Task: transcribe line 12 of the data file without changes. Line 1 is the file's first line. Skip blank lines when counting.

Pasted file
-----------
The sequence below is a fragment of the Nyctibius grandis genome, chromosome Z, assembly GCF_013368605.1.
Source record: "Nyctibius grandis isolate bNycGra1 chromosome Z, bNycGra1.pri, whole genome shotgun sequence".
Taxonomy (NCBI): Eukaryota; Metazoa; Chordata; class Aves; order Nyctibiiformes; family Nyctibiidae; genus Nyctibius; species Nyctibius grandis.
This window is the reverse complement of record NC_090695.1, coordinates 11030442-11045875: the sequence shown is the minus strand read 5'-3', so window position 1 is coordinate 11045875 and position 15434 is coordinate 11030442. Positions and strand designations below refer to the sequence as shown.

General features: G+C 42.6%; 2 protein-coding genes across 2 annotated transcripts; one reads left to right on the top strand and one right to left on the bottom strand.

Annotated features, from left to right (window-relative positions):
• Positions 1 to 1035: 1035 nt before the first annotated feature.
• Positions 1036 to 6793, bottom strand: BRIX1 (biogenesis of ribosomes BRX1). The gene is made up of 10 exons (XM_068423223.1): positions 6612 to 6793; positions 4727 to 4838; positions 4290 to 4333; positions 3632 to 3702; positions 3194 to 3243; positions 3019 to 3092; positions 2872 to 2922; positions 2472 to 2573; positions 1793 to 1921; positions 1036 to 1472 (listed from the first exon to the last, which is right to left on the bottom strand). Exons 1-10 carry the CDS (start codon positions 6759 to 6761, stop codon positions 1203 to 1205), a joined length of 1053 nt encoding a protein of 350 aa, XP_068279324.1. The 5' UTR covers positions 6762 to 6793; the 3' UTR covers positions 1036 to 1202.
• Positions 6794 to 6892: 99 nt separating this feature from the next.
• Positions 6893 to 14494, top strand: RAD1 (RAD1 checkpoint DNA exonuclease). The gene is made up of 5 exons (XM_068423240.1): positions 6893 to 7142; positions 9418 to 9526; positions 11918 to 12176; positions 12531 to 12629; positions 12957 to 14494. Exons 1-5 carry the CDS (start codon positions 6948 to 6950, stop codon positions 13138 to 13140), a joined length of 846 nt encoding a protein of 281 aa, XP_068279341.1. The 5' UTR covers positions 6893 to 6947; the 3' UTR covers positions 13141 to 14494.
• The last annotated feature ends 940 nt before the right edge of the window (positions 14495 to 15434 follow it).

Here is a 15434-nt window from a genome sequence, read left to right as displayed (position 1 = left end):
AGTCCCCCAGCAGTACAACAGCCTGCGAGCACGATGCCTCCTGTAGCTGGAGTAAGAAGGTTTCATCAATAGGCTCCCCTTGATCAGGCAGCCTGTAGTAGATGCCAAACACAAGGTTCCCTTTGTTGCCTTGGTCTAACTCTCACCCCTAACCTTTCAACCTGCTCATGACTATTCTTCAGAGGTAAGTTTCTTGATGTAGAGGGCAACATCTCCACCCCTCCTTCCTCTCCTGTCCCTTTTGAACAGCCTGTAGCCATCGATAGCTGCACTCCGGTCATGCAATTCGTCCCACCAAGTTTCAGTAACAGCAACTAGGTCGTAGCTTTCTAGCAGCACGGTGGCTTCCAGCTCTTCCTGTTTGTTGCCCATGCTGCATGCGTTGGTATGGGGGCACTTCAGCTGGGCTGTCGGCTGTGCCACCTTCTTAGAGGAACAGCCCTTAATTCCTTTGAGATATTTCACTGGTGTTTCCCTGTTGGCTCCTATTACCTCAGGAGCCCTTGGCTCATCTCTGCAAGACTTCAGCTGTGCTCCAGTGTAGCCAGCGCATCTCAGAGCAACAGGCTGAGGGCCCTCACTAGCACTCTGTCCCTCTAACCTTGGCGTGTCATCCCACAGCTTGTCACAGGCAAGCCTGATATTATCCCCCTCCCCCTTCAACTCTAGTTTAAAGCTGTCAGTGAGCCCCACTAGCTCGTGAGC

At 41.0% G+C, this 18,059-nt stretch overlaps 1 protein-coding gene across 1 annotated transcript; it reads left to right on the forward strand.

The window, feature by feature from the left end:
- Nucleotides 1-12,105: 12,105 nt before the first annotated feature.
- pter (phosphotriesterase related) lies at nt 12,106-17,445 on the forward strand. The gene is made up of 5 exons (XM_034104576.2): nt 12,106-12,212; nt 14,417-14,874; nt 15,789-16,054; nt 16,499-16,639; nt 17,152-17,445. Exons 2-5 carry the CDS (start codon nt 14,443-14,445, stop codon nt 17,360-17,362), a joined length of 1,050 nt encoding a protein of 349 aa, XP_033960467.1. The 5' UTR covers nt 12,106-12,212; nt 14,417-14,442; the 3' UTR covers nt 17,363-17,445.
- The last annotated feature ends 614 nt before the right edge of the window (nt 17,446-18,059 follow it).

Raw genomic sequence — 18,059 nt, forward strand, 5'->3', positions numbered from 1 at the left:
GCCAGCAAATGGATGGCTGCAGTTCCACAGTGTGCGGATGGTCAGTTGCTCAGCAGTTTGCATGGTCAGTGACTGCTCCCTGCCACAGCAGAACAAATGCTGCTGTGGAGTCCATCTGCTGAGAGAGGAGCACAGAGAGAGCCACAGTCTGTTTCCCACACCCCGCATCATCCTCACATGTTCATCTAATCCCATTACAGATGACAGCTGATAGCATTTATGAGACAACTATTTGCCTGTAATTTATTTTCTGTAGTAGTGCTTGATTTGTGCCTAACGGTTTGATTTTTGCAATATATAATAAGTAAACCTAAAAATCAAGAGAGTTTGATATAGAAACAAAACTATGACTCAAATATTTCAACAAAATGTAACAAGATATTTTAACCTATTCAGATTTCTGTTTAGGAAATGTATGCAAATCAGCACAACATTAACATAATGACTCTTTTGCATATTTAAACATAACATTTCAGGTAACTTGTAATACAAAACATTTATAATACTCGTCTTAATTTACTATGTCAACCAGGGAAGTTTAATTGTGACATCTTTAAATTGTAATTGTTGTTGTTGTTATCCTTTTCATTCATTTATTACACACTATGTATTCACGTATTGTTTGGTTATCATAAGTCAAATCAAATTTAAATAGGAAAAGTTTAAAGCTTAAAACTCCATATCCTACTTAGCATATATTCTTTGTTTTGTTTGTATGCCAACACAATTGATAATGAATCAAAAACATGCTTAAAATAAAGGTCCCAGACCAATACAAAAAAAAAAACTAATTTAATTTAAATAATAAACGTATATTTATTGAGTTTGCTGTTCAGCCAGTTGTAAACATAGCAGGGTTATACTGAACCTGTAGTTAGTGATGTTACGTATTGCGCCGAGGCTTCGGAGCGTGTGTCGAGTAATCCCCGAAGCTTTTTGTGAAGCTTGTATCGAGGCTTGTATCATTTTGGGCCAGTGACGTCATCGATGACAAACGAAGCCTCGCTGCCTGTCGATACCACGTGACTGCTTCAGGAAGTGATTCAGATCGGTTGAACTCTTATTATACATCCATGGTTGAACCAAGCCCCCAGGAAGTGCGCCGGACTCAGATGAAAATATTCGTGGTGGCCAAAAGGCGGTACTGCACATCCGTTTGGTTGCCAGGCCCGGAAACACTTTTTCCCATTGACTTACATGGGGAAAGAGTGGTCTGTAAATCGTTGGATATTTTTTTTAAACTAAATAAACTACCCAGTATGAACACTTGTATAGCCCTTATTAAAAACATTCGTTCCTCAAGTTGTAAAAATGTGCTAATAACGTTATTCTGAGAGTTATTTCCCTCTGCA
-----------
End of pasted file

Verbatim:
Here is a 15434-nt window from a genome sequence, read left to right as displayed (position 1 = left end):